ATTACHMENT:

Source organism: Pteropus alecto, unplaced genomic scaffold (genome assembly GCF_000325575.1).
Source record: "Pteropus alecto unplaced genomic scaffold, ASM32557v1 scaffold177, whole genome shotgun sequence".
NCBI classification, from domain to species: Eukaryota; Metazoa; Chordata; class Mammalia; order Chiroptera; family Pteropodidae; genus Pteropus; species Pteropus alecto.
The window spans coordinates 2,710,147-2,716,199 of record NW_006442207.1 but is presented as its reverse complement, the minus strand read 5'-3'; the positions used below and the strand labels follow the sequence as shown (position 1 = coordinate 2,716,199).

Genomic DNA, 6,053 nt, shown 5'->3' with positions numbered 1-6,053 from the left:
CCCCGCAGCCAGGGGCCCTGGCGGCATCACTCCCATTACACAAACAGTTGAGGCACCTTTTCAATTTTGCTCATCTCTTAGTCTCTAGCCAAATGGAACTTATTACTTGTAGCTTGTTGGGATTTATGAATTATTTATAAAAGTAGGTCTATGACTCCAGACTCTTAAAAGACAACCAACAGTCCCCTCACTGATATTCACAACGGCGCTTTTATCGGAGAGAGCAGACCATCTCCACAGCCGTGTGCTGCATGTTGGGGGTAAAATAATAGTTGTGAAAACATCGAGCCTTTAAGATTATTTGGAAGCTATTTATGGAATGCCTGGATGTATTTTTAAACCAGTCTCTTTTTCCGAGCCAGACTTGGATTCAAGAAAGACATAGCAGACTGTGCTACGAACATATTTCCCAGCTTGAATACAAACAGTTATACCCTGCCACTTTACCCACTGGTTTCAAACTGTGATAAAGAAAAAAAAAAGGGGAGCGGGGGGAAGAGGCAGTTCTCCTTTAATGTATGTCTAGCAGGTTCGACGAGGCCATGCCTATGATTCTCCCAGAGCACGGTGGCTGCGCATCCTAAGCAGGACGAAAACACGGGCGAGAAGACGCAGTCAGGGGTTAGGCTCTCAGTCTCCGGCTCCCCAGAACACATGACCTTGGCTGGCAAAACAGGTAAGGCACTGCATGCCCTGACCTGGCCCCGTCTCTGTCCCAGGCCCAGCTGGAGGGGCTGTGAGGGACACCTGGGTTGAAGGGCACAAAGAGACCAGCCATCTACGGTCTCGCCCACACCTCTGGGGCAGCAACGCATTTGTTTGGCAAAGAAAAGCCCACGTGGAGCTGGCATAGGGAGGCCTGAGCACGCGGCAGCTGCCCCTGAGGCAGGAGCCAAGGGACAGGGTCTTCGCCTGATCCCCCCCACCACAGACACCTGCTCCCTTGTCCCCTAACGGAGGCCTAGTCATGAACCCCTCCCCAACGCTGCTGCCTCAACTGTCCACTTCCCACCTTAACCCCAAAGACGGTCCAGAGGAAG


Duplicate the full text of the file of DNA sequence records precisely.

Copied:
Source organism: Pteropus alecto, unplaced genomic scaffold (genome assembly GCF_000325575.1).
Source record: "Pteropus alecto unplaced genomic scaffold, ASM32557v1 scaffold177, whole genome shotgun sequence".
NCBI classification, from domain to species: Eukaryota; Metazoa; Chordata; class Mammalia; order Chiroptera; family Pteropodidae; genus Pteropus; species Pteropus alecto.
The window spans coordinates 2,710,147-2,716,199 of record NW_006442207.1 but is presented as its reverse complement, the minus strand read 5'-3'; the positions used below and the strand labels follow the sequence as shown (position 1 = coordinate 2,716,199).

Genomic DNA, 6,053 nt, shown 5'->3' with positions numbered 1-6,053 from the left:
CCCCGCAGCCAGGGGCCCTGGCGGCATCACTCCCATTACACAAACAGTTGAGGCACCTTTTCAATTTTGCTCATCTCTTAGTCTCTAGCCAAATGGAACTTATTACTTGTAGCTTGTTGGGATTTATGAATTATTTATAAAAGTAGGTCTATGACTCCAGACTCTTAAAAGACAACCAACAGTCCCCTCACTGATATTCACAACGGCGCTTTTATCGGAGAGAGCAGACCATCTCCACAGCCGTGTGCTGCATGTTGGGGGTAAAATAATAGTTGTGAAAACATCGAGCCTTTAAGATTATTTGGAAGCTATTTATGGAATGCCTGGATGTATTTTTAAACCAGTCTCTTTTTCCGAGCCAGACTTGGATTCAAGAAAGACATAGCAGACTGTGCTACGAACATATTTCCCAGCTTGAATACAAACAGTTATACCCTGCCACTTTACCCACTGGTTTCAAACTGTGATAAAGAAAAAAAAAAGGGGAGCGGGGGGAAGAGGCAGTTCTCCTTTAATGTATGTCTAGCAGGTTCGACGAGGCCATGCCTATGATTCTCCCAGAGCACGGTGGCTGCGCATCCTAAGCAGGACGAAAACACGGGCGAGAAGACGCAGTCAGGGGTTAGGCTCTCAGTCTCCGGCTCCCCAGAACACATGACCTTGGCTGGCAAAACAGGTAAGGCACTGCATGCCCTGACCTGGCCCCGTCTCTGTCCCAGGCCCAGCTGGAGGGGCTGTGAGGGACACCTGGGTTGAAGGGCACAAAGAGACCAGCCATCTACGGTCTCGCCCACACCTCTGGGGCAGCAACGCATTTGTTTGGCAAAGAAAAGCCCACGTGGAGCTGGCATAGGGAGGCCTGAGCACGCGGCAGCTGCCCCTGAGGCAGGAGCCAAGGGACAGGGTCTTCGCCTGATCCCCCCCACCACAGACACCTGCTCCCTTGTCCCCTAACGGAGGCCTAGTCATGAACCCCTCCCCAACGCTGCTGCCTCAACTGTCCACTTCCCACCTTAACCCCAAAGACGGTCCAGAGGAAG